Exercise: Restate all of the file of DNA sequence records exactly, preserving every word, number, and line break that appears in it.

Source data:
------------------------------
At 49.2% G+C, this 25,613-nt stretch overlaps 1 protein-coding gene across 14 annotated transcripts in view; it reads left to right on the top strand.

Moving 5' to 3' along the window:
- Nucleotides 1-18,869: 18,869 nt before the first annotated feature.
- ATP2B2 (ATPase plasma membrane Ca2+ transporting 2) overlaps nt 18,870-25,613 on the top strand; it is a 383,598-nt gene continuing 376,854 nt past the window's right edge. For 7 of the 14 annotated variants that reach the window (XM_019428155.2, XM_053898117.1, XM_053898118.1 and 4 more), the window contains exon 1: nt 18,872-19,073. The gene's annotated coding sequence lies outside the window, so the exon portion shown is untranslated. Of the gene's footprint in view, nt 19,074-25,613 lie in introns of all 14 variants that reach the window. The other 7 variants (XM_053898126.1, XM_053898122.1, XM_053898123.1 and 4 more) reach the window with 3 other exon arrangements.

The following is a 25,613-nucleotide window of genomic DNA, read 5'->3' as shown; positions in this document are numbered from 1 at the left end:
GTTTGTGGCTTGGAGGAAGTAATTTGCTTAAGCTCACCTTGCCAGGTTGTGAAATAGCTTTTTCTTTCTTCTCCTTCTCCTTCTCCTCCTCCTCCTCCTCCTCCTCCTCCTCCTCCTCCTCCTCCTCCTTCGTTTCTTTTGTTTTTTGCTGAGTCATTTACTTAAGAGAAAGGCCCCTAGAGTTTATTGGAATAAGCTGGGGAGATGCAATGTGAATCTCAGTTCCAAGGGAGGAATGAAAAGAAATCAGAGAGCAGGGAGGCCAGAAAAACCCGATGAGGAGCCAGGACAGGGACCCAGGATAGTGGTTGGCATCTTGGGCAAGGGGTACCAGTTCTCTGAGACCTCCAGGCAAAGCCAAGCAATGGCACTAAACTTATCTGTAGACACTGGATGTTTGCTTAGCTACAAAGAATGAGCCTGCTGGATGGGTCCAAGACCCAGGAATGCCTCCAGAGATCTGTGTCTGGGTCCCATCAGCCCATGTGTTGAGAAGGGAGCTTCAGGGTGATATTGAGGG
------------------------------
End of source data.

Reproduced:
At 49.2% G+C, this 25,613-nt stretch overlaps 1 protein-coding gene across 14 annotated transcripts in view; it reads left to right on the top strand.

Moving 5' to 3' along the window:
- Nucleotides 1-18,869: 18,869 nt before the first annotated feature.
- ATP2B2 (ATPase plasma membrane Ca2+ transporting 2) overlaps nt 18,870-25,613 on the top strand; it is a 383,598-nt gene continuing 376,854 nt past the window's right edge. For 7 of the 14 annotated variants that reach the window (XM_019428155.2, XM_053898117.1, XM_053898118.1 and 4 more), the window contains exon 1: nt 18,872-19,073. The gene's annotated coding sequence lies outside the window, so the exon portion shown is untranslated. Of the gene's footprint in view, nt 19,074-25,613 lie in introns of all 14 variants that reach the window. The other 7 variants (XM_053898126.1, XM_053898122.1, XM_053898123.1 and 4 more) reach the window with 3 other exon arrangements.

The following is a 25,613-nucleotide window of genomic DNA, read 5'->3' as shown; positions in this document are numbered from 1 at the left end:
GTTTGTGGCTTGGAGGAAGTAATTTGCTTAAGCTCACCTTGCCAGGTTGTGAAATAGCTTTTTCTTTCTTCTCCTTCTCCTTCTCCTCCTCCTCCTCCTCCTCCTCCTCCTCCTCCTCCTCCTCCTCCTTCGTTTCTTTTGTTTTTTGCTGAGTCATTTACTTAAGAGAAAGGCCCCTAGAGTTTATTGGAATAAGCTGGGGAGATGCAATGTGAATCTCAGTTCCAAGGGAGGAATGAAAAGAAATCAGAGAGCAGGGAGGCCAGAAAAACCCGATGAGGAGCCAGGACAGGGACCCAGGATAGTGGTTGGCATCTTGGGCAAGGGGTACCAGTTCTCTGAGACCTCCAGGCAAAGCCAAGCAATGGCACTAAACTTATCTGTAGACACTGGATGTTTGCTTAGCTACAAAGAATGAGCCTGCTGGATGGGTCCAAGACCCAGGAATGCCTCCAGAGATCTGTGTCTGGGTCCCATCAGCCCATGTGTTGAGAAGGGAGCTTCAGGGTGATATTGAGGG